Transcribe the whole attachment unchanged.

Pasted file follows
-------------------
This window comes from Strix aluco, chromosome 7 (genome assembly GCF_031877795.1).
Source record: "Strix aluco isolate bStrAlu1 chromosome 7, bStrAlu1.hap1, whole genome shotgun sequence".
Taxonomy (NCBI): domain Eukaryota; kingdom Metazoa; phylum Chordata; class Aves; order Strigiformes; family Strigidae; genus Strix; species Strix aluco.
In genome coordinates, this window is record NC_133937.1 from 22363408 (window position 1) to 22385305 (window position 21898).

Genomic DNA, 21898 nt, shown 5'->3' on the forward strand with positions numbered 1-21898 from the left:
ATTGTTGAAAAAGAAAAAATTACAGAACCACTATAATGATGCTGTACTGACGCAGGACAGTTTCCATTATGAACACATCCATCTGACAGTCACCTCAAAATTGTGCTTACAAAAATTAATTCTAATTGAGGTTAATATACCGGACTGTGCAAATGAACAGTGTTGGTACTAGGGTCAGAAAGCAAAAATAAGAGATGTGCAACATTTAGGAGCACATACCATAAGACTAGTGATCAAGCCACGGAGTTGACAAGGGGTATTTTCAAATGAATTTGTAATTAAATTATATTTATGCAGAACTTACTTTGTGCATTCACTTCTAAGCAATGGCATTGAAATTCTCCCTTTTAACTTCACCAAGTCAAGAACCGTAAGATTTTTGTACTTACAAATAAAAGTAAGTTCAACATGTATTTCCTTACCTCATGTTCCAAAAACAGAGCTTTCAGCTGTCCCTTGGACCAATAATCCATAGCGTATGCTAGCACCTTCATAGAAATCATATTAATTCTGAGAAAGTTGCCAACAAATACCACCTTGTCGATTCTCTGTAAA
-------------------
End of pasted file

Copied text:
This window comes from Strix aluco, chromosome 7 (genome assembly GCF_031877795.1).
Source record: "Strix aluco isolate bStrAlu1 chromosome 7, bStrAlu1.hap1, whole genome shotgun sequence".
Taxonomy (NCBI): domain Eukaryota; kingdom Metazoa; phylum Chordata; class Aves; order Strigiformes; family Strigidae; genus Strix; species Strix aluco.
In genome coordinates, this window is record NC_133937.1 from 22363408 (window position 1) to 22385305 (window position 21898).

Genomic DNA, 21898 nt, shown 5'->3' on the forward strand with positions numbered 1-21898 from the left:
ATTGTTGAAAAAGAAAAAATTACAGAACCACTATAATGATGCTGTACTGACGCAGGACAGTTTCCATTATGAACACATCCATCTGACAGTCACCTCAAAATTGTGCTTACAAAAATTAATTCTAATTGAGGTTAATATACCGGACTGTGCAAATGAACAGTGTTGGTACTAGGGTCAGAAAGCAAAAATAAGAGATGTGCAACATTTAGGAGCACATACCATAAGACTAGTGATCAAGCCACGGAGTTGACAAGGGGTATTTTCAAATGAATTTGTAATTAAATTATATTTATGCAGAACTTACTTTGTGCATTCACTTCTAAGCAATGGCATTGAAATTCTCCCTTTTAACTTCACCAAGTCAAGAACCGTAAGATTTTTGTACTTACAAATAAAAGTAAGTTCAACATGTATTTCCTTACCTCATGTTCCAAAAACAGAGCTTTCAGCTGTCCCTTGGACCAATAATCCATAGCGTATGCTAGCACCTTCATAGAAATCATATTAATTCTGAGAAAGTTGCCAACAAATACCACCTTGTCGATTCTCTGTAAA